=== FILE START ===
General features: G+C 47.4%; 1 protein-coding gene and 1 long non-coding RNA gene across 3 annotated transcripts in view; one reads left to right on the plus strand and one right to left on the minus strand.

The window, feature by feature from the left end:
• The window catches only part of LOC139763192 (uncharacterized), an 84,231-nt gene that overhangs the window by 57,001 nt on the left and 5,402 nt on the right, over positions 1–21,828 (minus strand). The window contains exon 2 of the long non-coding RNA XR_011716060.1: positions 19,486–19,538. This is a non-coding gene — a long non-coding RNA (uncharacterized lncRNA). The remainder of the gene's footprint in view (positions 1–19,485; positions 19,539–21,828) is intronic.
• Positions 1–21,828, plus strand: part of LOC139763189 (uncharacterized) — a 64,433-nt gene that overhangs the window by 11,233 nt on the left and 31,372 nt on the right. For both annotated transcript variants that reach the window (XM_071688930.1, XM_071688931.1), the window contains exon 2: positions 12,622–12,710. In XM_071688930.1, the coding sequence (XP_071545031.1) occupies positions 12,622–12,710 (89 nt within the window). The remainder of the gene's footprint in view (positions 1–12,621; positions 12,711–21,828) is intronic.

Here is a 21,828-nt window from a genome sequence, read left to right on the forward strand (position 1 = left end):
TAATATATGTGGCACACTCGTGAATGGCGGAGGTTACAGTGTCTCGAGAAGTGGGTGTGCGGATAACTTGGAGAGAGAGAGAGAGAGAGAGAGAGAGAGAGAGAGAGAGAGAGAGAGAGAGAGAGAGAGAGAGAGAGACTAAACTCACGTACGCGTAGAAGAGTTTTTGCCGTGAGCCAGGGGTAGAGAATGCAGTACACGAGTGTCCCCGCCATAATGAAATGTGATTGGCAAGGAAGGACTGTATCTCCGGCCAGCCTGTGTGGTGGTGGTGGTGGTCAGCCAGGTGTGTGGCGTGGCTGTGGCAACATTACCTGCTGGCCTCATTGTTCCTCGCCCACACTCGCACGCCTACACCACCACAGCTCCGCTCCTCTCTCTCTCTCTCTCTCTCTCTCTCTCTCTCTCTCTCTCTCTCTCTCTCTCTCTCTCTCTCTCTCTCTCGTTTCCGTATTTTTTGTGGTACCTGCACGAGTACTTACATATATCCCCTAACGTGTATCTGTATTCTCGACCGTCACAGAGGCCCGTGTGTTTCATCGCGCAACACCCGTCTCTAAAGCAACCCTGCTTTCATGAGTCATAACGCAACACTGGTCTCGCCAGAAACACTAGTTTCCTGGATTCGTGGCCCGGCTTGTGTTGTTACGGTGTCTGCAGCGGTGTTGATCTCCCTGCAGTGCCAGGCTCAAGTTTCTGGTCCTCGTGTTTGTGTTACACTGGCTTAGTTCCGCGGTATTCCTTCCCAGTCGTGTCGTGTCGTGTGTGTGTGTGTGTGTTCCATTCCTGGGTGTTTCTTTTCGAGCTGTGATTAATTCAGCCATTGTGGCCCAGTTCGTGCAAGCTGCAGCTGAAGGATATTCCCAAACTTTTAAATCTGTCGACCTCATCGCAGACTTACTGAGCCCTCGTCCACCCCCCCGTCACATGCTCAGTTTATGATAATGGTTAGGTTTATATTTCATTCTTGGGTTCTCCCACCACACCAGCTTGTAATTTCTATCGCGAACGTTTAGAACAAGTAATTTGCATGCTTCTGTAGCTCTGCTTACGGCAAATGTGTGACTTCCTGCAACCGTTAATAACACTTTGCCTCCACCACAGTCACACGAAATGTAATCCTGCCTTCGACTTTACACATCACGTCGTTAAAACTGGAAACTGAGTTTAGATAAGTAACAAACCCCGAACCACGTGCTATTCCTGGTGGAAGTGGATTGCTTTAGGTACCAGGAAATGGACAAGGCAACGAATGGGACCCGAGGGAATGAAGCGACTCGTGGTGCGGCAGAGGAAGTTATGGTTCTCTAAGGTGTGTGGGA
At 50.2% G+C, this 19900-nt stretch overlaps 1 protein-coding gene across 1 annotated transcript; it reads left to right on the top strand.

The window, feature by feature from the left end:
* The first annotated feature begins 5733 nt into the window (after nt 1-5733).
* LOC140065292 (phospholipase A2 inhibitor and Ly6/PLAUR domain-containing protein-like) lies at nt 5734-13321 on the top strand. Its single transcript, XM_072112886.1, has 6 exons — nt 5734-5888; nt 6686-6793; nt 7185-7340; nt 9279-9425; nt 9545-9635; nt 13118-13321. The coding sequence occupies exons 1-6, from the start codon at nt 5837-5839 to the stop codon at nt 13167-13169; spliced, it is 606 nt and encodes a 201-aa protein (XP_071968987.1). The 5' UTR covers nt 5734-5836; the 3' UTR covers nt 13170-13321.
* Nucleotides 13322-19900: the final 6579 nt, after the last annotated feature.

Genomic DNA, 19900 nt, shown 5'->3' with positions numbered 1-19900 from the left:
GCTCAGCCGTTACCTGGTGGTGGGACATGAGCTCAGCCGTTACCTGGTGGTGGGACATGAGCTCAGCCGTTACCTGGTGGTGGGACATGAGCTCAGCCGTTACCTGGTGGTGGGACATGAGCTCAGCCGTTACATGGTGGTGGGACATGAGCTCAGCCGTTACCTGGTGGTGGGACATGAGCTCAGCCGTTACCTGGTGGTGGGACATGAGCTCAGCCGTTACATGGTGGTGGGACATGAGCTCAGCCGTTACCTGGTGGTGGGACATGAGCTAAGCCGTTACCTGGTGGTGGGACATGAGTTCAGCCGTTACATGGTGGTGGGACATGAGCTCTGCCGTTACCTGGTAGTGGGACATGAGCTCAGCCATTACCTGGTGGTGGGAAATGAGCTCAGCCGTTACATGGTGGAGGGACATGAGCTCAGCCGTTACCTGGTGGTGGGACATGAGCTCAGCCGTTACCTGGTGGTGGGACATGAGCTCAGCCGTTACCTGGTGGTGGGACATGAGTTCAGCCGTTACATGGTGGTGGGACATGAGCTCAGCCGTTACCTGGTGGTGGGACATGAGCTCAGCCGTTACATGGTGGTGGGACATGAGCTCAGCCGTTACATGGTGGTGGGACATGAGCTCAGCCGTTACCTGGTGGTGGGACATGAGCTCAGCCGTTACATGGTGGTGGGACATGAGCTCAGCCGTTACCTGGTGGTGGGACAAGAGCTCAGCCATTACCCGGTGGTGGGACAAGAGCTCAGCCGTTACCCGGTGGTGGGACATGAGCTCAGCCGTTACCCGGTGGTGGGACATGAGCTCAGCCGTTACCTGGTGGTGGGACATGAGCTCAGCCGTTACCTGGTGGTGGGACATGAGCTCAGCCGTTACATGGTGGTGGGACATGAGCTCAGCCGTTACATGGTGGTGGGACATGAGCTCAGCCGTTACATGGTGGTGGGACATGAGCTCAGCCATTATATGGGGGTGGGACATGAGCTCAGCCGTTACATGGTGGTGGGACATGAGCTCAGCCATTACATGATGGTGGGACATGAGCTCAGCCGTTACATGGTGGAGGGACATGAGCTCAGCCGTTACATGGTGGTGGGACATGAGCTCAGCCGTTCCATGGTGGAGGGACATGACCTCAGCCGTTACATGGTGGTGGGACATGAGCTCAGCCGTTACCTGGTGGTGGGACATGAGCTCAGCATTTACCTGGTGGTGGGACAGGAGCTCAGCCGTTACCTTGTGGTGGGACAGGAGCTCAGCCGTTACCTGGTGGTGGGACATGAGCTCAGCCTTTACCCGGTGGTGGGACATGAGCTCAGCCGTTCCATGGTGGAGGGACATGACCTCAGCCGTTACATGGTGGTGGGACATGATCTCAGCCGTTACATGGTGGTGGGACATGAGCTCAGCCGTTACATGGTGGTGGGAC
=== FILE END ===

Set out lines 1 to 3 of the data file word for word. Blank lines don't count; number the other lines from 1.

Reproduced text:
General features: G+C 47.4%; 1 protein-coding gene and 1 long non-coding RNA gene across 3 annotated transcripts in view; one reads left to right on the plus strand and one right to left on the minus strand.

The window, feature by feature from the left end:
• The window catches only part of LOC139763192 (uncharacterized), an 84,231-nt gene that overhangs the window by 57,001 nt on the left and 5,402 nt on the right, over positions 1–21,828 (minus strand). The window contains exon 2 of the long non-coding RNA XR_011716060.1: positions 19,486–19,538. This is a non-coding gene — a long non-coding RNA (uncharacterized lncRNA). The remainder of the gene's footprint in view (positions 1–19,485; positions 19,539–21,828) is intronic.